After the primaries in Argentina banks and energy companies lost up to 75% of their valuation
Banco Galicia is now worth USD 3 billion less, while YPF reached its lowest valuation in history, as Peronist candidate Alberto Fernández accused.

The valuation of bank stocks suffered a sharp nosedive affecting the Argentine financial system. And it is not just the banks, but the whole Stock Exchange. Since the start of the year, there's been a landslide that has come to exceed 70%.

The Galicia Group was valued at almost USD 4.3 billion before the primaries and now it is worth roughly USD 1.310 million and it's the biggest drop within the stock market. A price drop of 74.9%. Supervielle's decline was 70.1% and Macro's, 71.4%. This means losing an average of two-thirds of their valuation in a short period. Setting aside the analysis before the elections which inflated the Merval by 9%, the debacle doesn't reflect a noticeable change in magnitude. So far this year, the three banks -Galicia, Supervielle, and Macro- dropped, 65.3%, 73.6%, and 50.5%  respectively.

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Even greater were the losses recorded in the energy sector. Edenor collapsed 79.8%, Pampa Energía, 61.6%, and Central Puerto, 70.8%. YPF, which had a good performance during the first two quarters of the year, dropped 39.3% since January, but it has been adding losses since the primaries. A 75% collapse. Since May 29, when Argentina ceased to be a frontier market, these losses have significant growth. Returning to the MSCI index of emerging markets had not the expected effect: YPF joined the index on July 16 and since then hast lost 52.7% and its shares are now at a record low, priced at USD 8.13 on the New York Stock Exchange. Much lower than the USD 10.5 it was worth in 2001. Alberto Fernández warned about this on his twitter account on Wednesday.

The 11.7% drop on this recent new Black Tuesday ratified that nothing has a price anymore, in the market there's a dissolution of assets which has effectively liquidated savings of a chunk of the population and this will result in a decreasing buying capacity, which in turn will affect companies' growth and consumers' ability to reactivate expenditure.

Financial analyst Francisco Uriburu told LPO: "To measure the existing stock market debacle in a nutshell, let's just say that if Galperín should sell MercadoLibre and buy the entire Stock Exchange, which today is worth 21,000 million, he'd have 8,000 million left over, this considering his company is rather small-scale compared to others listed on Nasdaq. This should give you an idea of how much the Argentine economy has shrunk. There are already estimates that this month there was a 10% drop."

Source: TradingView

"A similar stock market liquidation has not been seen since 1992" Uriburu pointed out "And it is not about the primaries. Actually, there is not a just single cause that can generate a similar debacle. It's a snowball; the elections, the retiring of Funds, plus the fear of returning to frontier [market status], also the interest rate affecting companies' results, add to this a lack of cash flow, plus the precautions for $50,000 million that were lost after it was impossible to renew them, and the funds of shares run with fear of having the same fate as those reached by Lacunza's announcements. Also, S&P's watchlist used to lower ratings on Mortgage, Provincia, Galicia, and Patagonia banks."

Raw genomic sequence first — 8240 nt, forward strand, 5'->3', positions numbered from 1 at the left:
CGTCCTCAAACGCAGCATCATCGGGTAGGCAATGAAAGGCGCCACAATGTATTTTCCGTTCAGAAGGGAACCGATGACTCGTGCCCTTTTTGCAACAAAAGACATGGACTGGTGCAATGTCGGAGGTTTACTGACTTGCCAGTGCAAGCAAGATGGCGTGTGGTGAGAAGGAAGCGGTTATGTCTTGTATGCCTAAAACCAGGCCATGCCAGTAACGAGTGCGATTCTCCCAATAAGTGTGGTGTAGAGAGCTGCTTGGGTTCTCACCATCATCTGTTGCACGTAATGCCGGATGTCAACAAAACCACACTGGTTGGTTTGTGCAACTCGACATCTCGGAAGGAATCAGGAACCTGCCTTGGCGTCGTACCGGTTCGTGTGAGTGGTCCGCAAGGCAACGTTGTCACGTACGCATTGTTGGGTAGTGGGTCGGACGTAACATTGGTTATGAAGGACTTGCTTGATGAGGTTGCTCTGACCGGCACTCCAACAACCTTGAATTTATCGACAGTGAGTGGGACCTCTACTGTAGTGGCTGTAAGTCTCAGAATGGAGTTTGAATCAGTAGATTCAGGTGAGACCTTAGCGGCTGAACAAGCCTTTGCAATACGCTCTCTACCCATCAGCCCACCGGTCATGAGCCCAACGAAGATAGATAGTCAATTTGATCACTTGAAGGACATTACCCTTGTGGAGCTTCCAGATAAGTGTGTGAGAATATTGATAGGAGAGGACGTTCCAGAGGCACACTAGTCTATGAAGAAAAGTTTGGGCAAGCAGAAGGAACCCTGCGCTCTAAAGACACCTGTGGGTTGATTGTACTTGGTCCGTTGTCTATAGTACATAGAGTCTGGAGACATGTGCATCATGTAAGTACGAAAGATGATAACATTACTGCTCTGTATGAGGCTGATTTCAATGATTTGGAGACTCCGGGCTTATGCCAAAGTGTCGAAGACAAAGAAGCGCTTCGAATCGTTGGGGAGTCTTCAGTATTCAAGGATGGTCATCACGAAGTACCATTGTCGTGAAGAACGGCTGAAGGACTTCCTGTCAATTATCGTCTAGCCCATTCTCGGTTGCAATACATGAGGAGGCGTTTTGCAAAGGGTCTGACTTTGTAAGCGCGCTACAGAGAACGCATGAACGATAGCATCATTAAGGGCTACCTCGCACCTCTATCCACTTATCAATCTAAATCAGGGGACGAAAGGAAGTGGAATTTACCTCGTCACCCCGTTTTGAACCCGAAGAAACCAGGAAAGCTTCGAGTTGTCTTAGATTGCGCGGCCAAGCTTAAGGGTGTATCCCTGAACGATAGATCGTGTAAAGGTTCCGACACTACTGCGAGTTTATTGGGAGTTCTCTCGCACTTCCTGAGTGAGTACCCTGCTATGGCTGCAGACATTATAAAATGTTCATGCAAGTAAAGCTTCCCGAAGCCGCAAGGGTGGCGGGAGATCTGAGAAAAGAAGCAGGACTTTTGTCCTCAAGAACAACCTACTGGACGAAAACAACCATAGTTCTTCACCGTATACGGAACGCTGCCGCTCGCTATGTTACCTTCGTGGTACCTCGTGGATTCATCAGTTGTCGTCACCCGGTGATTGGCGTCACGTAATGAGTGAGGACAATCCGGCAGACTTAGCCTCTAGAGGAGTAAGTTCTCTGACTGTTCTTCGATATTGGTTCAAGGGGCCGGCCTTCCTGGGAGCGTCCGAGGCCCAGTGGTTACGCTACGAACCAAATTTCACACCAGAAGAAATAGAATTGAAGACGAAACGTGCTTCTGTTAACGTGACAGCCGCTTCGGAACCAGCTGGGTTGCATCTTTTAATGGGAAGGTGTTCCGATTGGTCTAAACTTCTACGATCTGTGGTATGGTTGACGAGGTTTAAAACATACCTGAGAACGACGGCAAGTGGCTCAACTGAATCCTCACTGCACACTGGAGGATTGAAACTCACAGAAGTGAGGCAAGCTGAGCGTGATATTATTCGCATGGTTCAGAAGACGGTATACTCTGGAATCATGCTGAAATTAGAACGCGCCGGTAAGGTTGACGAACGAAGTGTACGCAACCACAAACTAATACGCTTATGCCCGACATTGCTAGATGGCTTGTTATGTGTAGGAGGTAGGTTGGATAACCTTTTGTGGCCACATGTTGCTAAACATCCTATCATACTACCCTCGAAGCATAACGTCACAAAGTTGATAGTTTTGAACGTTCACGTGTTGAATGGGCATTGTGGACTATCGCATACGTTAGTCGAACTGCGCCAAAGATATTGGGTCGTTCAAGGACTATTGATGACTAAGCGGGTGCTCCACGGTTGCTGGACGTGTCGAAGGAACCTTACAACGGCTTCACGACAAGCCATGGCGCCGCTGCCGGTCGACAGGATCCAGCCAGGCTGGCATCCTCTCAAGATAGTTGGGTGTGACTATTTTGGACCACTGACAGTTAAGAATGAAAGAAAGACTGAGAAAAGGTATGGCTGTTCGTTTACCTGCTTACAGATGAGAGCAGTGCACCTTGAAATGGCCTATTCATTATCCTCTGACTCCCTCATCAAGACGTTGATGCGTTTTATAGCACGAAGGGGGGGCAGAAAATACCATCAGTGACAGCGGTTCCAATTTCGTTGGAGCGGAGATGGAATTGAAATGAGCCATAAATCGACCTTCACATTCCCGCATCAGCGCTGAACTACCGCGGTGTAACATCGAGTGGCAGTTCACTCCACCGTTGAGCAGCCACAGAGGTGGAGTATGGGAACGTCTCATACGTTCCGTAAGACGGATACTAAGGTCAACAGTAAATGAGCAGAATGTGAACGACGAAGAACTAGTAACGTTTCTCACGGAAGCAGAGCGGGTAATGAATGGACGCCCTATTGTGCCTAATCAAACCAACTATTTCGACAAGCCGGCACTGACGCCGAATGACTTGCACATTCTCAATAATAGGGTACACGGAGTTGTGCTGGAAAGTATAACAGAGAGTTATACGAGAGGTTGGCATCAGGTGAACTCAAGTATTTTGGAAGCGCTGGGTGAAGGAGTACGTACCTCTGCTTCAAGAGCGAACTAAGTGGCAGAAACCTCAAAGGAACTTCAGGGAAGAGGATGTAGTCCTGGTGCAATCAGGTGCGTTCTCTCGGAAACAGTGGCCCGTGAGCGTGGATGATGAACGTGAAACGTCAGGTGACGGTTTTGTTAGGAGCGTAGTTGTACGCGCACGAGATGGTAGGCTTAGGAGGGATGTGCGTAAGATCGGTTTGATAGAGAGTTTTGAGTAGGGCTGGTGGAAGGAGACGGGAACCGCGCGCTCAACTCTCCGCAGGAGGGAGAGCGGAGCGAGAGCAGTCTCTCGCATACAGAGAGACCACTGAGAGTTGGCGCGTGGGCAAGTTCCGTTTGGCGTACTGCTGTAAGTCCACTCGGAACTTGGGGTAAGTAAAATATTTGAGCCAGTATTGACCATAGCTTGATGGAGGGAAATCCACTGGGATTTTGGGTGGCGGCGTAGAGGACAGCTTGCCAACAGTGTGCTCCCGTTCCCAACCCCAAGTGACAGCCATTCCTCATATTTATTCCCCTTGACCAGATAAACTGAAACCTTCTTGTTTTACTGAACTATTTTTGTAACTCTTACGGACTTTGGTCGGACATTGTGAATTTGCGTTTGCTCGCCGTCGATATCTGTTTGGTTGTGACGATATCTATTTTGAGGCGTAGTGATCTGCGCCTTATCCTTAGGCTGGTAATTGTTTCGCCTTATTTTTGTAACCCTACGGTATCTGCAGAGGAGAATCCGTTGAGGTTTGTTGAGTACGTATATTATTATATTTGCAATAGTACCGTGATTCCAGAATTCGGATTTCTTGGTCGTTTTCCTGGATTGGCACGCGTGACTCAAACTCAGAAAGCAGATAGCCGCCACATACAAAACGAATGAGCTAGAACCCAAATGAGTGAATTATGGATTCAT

Javier Alvaredo, economist and director of ACM consulting firm, said: "Uncertainty has recently increased. I can't remember a minister who publicly announced he was going to send a law to Congress and six days later he still hadn't followed through. I don't think there'll be an agreement with the opposition and the default signals do not help at all. Maybe, if they had announced these measures last Sunday, Lacunza's announcements on Wednesday wouldn't have been necessary. And yet, they still won't share any details. It's understood that according to Lacunza, payments will be honored, but on September 8, USD 400 million will expire on the Bonar 2024 bond and it is still unknown if they are going to pay. This is not soothing, either."

Source: TradingView

"Everyone's keen to sell but there's no one on the other side willing to buy" adds Alvaredo. "Those with assets want to convert them into pesos whereas those with pesos want to exchange them to dollars since the market awaits for a sign of the opposition: "Let's go for it, but faster" and I don't think that's bound to happen. Also, after Sunday's announcement, the price of the future dollar dropped and those with hedges now will have to bring in further guarantees and to do it, they need to sell shares. And they'll keep on dropping." On this point, Uriburu agreed: "This is a one-way market, and no one has the resources or gumption to enter. Both funds and investors have lost their assets and this will have a real effect because the loss in purchasing power will disastrously reinforce a drop in purchasing power. While banks have experienced a steep rise in the cost of funding, Leliqs [Letters of Liquidity issued by the Central Bank tendered on a daily basis for a 5-day payment and can only be acquired by banks.] today are a high risk for them since they have invested in them and at some point the government will cash on the Leliqs. Thus, banks will rather divest in order to achieve a cash cushion for the foreseeable future."

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